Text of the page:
Fresh locally grown fruits and vegetables and other artisanal products are turning up on Canadian campuses as students embrace the trend of shopping at farmers markets. McMaster University in Hamilton has just launched a market, the result of student Mary Koziol’s passion for local food. It runs every Thursday in the centre of the campus.
“It’s a completely not-for-profit venture,” says the 22-year-old president of the university’s student union. “But it’s a start in terms of offering healthy and local options to those who study (at), work (at) and visit the McMaster campus.”
At Brock University in St. Catharines, Ont., about a dozen local vendors bearing fruits, vegetables, cured meats, fresh lamb, cheeses, freshly baked bread and maple syrup descend on the campus every Friday. “We do it outdoors and have a barbecue going as well as live entertainment,” says university spokesman Iain Glass, adding, “It is the social event of the week, a wonderful break for students and others as well.”
Although the McMaster market is run by students, Koziol says the farmers who supply the produce “are invited to come and share their invaluable knowledge with us.” So far they have managed to source three area growers of fresh produce as a beginning, she says.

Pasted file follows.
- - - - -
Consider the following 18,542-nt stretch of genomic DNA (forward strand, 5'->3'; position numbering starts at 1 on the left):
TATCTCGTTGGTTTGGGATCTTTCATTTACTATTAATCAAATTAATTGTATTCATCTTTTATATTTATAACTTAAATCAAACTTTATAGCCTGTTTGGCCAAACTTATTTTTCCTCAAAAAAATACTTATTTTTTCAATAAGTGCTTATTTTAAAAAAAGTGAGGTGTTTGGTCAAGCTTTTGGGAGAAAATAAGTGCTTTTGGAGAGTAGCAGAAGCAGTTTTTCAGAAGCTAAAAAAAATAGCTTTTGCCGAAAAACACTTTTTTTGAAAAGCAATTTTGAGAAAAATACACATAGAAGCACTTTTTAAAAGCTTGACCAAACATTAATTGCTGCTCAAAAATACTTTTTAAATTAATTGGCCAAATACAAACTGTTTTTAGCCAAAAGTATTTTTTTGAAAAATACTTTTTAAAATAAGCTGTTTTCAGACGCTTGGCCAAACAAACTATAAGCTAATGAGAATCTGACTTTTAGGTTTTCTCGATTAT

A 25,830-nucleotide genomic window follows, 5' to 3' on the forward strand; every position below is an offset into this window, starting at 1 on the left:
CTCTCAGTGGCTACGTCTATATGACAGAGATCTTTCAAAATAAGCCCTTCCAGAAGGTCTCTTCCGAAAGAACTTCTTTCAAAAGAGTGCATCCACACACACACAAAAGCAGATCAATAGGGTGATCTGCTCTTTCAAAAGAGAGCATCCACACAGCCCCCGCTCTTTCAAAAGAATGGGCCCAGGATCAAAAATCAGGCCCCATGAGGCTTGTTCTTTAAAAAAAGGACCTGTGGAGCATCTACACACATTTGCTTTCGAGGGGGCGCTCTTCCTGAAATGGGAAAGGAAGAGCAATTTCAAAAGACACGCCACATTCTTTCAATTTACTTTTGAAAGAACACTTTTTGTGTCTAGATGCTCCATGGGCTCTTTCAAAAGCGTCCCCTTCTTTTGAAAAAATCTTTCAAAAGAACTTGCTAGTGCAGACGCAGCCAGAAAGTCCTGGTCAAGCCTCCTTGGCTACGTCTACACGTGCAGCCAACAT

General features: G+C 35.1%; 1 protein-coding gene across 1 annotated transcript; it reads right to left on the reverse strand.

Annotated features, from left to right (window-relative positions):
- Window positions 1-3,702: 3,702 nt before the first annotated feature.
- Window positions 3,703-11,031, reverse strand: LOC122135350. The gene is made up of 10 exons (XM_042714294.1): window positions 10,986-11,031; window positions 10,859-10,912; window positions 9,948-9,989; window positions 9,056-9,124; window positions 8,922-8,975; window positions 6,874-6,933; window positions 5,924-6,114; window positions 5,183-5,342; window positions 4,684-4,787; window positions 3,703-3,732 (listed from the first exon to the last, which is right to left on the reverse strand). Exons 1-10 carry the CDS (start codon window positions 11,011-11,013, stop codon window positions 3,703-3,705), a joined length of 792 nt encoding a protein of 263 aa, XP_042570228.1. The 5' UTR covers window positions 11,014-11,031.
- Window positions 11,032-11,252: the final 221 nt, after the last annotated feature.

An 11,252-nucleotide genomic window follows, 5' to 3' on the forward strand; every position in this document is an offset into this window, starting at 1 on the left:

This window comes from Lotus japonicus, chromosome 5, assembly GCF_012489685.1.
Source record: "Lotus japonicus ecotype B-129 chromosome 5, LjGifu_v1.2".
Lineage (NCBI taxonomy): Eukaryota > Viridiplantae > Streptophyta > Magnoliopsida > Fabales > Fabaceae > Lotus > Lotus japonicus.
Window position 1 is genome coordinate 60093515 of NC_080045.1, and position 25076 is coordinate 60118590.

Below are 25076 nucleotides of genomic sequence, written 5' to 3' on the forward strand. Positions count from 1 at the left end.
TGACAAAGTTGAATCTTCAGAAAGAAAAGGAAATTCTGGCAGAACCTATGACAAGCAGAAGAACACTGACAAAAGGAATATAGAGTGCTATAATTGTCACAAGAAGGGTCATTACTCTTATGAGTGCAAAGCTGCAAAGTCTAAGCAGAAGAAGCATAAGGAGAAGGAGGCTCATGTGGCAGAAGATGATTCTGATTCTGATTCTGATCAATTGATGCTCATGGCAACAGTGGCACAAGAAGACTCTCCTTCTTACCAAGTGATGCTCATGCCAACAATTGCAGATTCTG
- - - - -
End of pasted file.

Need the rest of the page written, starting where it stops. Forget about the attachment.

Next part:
Robert Chorney, executive director of Famers’ Markets Ontario and chairman of Farmers’ Markets Canada, says the campus markets are so far relatively unknown by his organization. “We have had inquiries from a few universities, but I know very little about what is going on with them,” he says. “We would be glad to help them in any way we can because it is so positive to see the students keen on local, fresh, nutritional food.”
Dalhousie University in Halifax doesn’t have a farmers market, but it has put in community gardens so students can grow fruits and vegetables for their own consumption, says university spokesman Charles Crosby.
One of the most ambitious projects of all is the farm at the University of British Columbia in Vancouver. Its market has become so successful that it runs twice a week, Wednesday and Saturday. “This is a pretty unique connection,” says Mark Bomford, director for Sustainable Food Systems at the farm. “Most farmers markets rely on produce grown somewhere else, but the food for our market is grown right in our fields.”
The farm and its market have been operating for 10 years, he says, and has always been student-run from the cultivation of fruits and vegetables to the managing of the market. “Revenue from the market is the main source for all the different teaching and research programs that are happening on the farm,”says Bomford.
The University of Waterloo’s market is located in the Student Life Centre and is operated by student volunteers, says media spokesman John Morris. Students teamed up with the university’s Food Services division and produce is sourced from the Mennonite-run Elmira Produce Auction Co-operative.
The Canadian Press